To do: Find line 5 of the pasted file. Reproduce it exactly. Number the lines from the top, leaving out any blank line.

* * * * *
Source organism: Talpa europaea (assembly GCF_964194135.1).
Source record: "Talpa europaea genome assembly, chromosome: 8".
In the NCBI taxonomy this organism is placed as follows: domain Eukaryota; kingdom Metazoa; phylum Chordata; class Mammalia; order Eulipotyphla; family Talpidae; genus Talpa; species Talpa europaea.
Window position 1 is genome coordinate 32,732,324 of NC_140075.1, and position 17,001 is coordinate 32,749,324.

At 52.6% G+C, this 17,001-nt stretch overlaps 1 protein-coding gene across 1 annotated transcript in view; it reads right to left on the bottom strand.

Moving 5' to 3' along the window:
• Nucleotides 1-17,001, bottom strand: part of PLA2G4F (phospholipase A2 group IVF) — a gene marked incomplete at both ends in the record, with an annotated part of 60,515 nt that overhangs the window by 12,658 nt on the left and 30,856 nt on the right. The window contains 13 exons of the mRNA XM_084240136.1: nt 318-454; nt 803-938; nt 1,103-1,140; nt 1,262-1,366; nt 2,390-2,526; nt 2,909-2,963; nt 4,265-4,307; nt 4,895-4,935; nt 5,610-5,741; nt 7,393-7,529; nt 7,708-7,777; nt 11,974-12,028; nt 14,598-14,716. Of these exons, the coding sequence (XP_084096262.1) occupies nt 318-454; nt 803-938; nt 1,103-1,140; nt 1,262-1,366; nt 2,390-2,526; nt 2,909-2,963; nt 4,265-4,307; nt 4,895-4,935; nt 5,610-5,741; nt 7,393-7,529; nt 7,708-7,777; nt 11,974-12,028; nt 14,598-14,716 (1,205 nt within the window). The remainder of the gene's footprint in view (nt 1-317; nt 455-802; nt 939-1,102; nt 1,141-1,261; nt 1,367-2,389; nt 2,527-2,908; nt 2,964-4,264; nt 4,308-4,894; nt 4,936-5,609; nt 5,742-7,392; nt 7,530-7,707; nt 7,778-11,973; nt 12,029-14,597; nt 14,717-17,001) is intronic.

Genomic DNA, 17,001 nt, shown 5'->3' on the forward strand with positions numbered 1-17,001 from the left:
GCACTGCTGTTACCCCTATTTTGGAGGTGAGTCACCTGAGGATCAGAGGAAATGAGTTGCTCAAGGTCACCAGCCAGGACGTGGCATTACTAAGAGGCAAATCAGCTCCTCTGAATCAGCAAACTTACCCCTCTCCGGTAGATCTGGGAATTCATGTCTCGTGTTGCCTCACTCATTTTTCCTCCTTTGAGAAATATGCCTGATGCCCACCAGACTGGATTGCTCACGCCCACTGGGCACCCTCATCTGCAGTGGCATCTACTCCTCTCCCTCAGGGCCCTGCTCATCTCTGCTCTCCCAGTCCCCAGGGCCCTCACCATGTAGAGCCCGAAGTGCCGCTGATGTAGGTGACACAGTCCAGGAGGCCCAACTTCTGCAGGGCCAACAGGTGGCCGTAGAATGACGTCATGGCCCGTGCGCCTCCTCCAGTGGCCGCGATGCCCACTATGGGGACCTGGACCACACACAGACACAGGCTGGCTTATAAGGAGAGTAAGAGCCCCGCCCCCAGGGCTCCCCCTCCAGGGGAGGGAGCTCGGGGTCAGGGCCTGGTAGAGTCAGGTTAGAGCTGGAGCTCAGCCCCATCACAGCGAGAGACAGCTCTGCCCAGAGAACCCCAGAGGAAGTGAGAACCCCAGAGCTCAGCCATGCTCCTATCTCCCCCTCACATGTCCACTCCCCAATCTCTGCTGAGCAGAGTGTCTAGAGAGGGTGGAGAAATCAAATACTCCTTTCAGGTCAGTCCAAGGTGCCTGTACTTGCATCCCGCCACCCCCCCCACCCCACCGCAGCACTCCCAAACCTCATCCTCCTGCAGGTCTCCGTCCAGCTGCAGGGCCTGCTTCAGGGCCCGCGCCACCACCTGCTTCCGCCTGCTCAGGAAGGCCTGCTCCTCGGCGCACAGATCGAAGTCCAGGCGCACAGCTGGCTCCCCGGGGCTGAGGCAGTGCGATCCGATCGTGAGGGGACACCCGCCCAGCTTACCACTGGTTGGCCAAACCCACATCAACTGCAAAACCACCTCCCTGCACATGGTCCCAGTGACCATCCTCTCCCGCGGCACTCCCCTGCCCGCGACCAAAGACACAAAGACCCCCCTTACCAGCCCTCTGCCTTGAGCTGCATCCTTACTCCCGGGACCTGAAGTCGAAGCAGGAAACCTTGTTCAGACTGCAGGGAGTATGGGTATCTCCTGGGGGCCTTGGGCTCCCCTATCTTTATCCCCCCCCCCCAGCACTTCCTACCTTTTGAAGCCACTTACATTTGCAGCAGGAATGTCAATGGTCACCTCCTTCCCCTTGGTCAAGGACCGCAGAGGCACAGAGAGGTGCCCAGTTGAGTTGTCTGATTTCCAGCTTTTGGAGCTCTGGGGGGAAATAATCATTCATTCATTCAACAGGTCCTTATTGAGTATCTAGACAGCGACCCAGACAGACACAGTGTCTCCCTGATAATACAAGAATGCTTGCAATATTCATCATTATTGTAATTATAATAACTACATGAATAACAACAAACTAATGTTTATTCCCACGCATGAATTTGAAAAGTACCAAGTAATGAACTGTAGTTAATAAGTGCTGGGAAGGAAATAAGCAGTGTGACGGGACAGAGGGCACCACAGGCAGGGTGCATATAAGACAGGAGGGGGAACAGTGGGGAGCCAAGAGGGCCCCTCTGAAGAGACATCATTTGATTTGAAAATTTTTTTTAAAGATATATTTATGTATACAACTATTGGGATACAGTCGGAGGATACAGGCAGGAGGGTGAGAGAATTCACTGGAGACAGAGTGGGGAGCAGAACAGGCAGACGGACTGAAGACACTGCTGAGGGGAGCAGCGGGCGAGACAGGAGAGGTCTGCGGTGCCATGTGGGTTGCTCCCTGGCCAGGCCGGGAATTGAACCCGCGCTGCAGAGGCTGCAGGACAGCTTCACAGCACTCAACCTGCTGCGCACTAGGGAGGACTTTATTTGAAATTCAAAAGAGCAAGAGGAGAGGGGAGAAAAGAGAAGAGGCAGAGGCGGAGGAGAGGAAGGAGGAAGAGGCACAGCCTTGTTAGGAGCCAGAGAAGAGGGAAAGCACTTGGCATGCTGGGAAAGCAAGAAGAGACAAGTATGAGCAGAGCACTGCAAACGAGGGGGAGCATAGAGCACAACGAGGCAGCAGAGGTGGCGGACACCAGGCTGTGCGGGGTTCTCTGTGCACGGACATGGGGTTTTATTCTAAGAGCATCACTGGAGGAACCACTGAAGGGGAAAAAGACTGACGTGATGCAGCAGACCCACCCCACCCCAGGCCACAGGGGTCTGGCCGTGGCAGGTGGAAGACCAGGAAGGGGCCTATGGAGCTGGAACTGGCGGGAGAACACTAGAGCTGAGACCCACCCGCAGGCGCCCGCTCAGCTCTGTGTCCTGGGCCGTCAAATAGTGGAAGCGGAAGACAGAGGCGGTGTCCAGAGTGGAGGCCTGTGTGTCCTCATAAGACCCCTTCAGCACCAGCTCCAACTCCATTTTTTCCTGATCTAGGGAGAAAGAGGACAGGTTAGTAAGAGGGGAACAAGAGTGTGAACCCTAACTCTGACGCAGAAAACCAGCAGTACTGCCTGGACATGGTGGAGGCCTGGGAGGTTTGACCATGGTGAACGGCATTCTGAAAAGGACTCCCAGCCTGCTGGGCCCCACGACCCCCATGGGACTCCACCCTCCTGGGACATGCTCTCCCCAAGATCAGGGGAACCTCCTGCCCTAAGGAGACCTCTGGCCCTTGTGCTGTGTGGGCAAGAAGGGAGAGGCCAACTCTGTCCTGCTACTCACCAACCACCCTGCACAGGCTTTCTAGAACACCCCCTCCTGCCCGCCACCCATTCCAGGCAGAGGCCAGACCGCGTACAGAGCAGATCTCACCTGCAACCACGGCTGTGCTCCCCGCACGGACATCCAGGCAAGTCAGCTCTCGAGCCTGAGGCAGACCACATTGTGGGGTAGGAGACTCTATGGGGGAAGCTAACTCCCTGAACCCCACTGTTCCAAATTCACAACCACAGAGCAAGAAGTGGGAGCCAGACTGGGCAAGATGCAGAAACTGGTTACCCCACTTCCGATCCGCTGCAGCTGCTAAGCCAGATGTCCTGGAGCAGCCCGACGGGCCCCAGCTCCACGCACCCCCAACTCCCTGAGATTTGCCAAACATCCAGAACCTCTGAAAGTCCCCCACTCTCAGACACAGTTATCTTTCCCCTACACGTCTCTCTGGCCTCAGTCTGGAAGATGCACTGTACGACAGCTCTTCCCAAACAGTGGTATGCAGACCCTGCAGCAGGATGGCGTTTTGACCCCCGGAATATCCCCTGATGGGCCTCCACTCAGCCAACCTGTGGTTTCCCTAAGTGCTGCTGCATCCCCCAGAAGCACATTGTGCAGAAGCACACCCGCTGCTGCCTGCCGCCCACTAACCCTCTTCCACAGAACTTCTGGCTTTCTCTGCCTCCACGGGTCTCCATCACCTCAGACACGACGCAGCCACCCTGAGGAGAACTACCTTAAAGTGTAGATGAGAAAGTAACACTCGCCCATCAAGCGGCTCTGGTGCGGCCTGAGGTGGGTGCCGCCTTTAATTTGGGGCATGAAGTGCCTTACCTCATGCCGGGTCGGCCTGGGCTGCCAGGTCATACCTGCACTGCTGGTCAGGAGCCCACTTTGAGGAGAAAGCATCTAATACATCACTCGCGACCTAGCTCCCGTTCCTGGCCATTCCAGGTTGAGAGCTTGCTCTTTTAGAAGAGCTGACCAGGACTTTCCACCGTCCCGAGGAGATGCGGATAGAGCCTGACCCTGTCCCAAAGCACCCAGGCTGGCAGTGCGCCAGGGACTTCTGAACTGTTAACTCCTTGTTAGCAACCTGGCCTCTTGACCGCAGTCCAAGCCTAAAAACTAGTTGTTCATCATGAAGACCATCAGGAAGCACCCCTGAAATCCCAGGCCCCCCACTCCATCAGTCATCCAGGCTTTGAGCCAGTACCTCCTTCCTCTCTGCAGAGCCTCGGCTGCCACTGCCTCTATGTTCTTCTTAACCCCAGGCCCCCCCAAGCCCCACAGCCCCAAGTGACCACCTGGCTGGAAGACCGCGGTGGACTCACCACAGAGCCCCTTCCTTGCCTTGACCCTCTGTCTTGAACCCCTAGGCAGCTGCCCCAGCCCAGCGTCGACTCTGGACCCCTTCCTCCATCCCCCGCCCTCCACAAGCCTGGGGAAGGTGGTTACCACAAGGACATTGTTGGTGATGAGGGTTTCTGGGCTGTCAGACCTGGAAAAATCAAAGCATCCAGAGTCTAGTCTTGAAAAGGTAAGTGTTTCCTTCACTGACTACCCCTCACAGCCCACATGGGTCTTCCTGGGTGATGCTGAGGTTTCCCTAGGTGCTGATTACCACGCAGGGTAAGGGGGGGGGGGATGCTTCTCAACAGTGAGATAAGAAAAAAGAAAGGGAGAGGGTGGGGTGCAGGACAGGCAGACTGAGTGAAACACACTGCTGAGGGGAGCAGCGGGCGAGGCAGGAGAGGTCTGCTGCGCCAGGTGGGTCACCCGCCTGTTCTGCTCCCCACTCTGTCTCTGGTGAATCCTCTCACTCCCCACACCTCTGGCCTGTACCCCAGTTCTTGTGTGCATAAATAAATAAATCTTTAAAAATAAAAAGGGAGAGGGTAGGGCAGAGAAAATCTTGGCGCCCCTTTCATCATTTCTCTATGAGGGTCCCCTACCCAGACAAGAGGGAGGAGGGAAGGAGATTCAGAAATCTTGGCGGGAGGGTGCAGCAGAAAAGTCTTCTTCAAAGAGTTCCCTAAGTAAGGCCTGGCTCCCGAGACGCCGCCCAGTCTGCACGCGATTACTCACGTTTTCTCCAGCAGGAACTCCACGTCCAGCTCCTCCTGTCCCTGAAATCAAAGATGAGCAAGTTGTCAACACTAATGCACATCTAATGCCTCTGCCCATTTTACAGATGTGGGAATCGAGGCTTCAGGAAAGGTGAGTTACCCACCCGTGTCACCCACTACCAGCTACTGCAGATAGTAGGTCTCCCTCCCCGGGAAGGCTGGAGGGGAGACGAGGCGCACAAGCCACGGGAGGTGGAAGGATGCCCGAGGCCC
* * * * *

At 52.6% G+C, this 17,001-nt stretch overlaps 1 protein-coding gene across 1 annotated transcript in view; it reads right to left on the bottom strand.